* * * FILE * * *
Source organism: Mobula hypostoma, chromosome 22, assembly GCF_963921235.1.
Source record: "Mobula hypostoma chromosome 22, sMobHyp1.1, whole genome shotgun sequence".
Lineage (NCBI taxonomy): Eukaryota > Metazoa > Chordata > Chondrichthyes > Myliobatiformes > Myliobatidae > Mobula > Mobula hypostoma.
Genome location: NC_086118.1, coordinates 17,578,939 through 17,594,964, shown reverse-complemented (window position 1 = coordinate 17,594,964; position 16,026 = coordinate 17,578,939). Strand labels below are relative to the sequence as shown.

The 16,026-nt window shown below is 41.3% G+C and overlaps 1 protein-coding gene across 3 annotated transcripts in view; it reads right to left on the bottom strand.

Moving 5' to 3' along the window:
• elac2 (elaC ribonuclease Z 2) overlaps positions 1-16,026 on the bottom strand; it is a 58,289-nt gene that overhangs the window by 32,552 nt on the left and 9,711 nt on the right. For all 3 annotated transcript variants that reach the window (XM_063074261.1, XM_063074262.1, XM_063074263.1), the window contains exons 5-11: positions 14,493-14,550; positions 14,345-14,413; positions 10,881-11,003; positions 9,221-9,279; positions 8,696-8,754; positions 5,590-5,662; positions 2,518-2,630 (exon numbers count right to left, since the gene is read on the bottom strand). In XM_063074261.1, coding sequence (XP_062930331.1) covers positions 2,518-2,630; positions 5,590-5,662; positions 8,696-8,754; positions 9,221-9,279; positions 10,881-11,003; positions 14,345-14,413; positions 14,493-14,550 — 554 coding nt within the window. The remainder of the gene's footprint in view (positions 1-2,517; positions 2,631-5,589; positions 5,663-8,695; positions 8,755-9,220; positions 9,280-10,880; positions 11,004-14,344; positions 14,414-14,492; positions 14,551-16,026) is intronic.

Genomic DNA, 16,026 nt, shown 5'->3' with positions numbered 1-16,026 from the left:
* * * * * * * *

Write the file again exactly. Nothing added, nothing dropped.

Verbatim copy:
Source organism: Mobula hypostoma, chromosome 22, assembly GCF_963921235.1.
Source record: "Mobula hypostoma chromosome 22, sMobHyp1.1, whole genome shotgun sequence".
Lineage (NCBI taxonomy): Eukaryota > Metazoa > Chordata > Chondrichthyes > Myliobatiformes > Myliobatidae > Mobula > Mobula hypostoma.
Genome location: NC_086118.1, coordinates 17,578,939 through 17,594,964, shown reverse-complemented (window position 1 = coordinate 17,594,964; position 16,026 = coordinate 17,578,939). Strand labels below are relative to the sequence as shown.

The 16,026-nt window shown below is 41.3% G+C and overlaps 1 protein-coding gene across 3 annotated transcripts in view; it reads right to left on the bottom strand.

Moving 5' to 3' along the window:
• elac2 (elaC ribonuclease Z 2) overlaps positions 1-16,026 on the bottom strand; it is a 58,289-nt gene that overhangs the window by 32,552 nt on the left and 9,711 nt on the right. For all 3 annotated transcript variants that reach the window (XM_063074261.1, XM_063074262.1, XM_063074263.1), the window contains exons 5-11: positions 14,493-14,550; positions 14,345-14,413; positions 10,881-11,003; positions 9,221-9,279; positions 8,696-8,754; positions 5,590-5,662; positions 2,518-2,630 (exon numbers count right to left, since the gene is read on the bottom strand). In XM_063074261.1, coding sequence (XP_062930331.1) covers positions 2,518-2,630; positions 5,590-5,662; positions 8,696-8,754; positions 9,221-9,279; positions 10,881-11,003; positions 14,345-14,413; positions 14,493-14,550 — 554 coding nt within the window. The remainder of the gene's footprint in view (positions 1-2,517; positions 2,631-5,589; positions 5,663-8,695; positions 8,755-9,220; positions 9,280-10,880; positions 11,004-14,344; positions 14,414-14,492; positions 14,551-16,026) is intronic.

Genomic DNA, 16,026 nt, shown 5'->3' with positions numbered 1-16,026 from the left: